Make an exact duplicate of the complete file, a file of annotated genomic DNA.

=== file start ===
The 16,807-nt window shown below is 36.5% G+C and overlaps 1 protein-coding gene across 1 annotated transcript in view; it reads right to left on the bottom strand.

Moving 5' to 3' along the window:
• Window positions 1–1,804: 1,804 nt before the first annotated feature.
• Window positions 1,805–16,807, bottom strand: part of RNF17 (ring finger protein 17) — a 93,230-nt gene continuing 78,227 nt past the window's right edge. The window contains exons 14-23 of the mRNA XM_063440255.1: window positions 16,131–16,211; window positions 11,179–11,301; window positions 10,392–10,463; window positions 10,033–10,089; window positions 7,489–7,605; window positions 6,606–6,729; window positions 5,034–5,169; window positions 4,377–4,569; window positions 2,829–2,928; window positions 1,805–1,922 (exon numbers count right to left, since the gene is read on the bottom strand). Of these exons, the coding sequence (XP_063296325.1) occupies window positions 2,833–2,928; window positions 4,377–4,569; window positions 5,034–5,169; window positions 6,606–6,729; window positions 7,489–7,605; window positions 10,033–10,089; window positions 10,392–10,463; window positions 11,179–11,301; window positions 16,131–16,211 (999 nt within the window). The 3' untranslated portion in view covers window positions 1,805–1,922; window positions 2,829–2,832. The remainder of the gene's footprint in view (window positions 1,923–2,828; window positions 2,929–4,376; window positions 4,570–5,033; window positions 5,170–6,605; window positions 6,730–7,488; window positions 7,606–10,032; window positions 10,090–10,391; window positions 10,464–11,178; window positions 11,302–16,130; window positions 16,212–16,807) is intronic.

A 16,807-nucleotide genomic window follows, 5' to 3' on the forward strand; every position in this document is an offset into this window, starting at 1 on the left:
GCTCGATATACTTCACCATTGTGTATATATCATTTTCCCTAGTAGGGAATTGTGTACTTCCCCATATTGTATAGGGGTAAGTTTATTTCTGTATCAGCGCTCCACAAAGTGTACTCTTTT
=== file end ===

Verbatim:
The 16,807-nt window shown below is 36.5% G+C and overlaps 1 protein-coding gene across 1 annotated transcript in view; it reads right to left on the bottom strand.

Moving 5' to 3' along the window:
• Window positions 1–1,804: 1,804 nt before the first annotated feature.
• Window positions 1,805–16,807, bottom strand: part of RNF17 (ring finger protein 17) — a 93,230-nt gene continuing 78,227 nt past the window's right edge. The window contains exons 14-23 of the mRNA XM_063440255.1: window positions 16,131–16,211; window positions 11,179–11,301; window positions 10,392–10,463; window positions 10,033–10,089; window positions 7,489–7,605; window positions 6,606–6,729; window positions 5,034–5,169; window positions 4,377–4,569; window positions 2,829–2,928; window positions 1,805–1,922 (exon numbers count right to left, since the gene is read on the bottom strand). Of these exons, the coding sequence (XP_063296325.1) occupies window positions 2,833–2,928; window positions 4,377–4,569; window positions 5,034–5,169; window positions 6,606–6,729; window positions 7,489–7,605; window positions 10,033–10,089; window positions 10,392–10,463; window positions 11,179–11,301; window positions 16,131–16,211 (999 nt within the window). The 3' untranslated portion in view covers window positions 1,805–1,922; window positions 2,829–2,832. The remainder of the gene's footprint in view (window positions 1,923–2,828; window positions 2,929–4,376; window positions 4,570–5,033; window positions 5,170–6,605; window positions 6,730–7,488; window positions 7,606–10,032; window positions 10,090–10,391; window positions 10,464–11,178; window positions 11,302–16,130; window positions 16,212–16,807) is intronic.

A 16,807-nucleotide genomic window follows, 5' to 3' on the forward strand; every position in this document is an offset into this window, starting at 1 on the left:
GCTCGATATACTTCACCATTGTGTATATATCATTTTCCCTAGTAGGGAATTGTGTACTTCCCCATATTGTATAGGGGTAAGTTTATTTCTGTATCAGCGCTCCACAAAGTGTACTCTTTT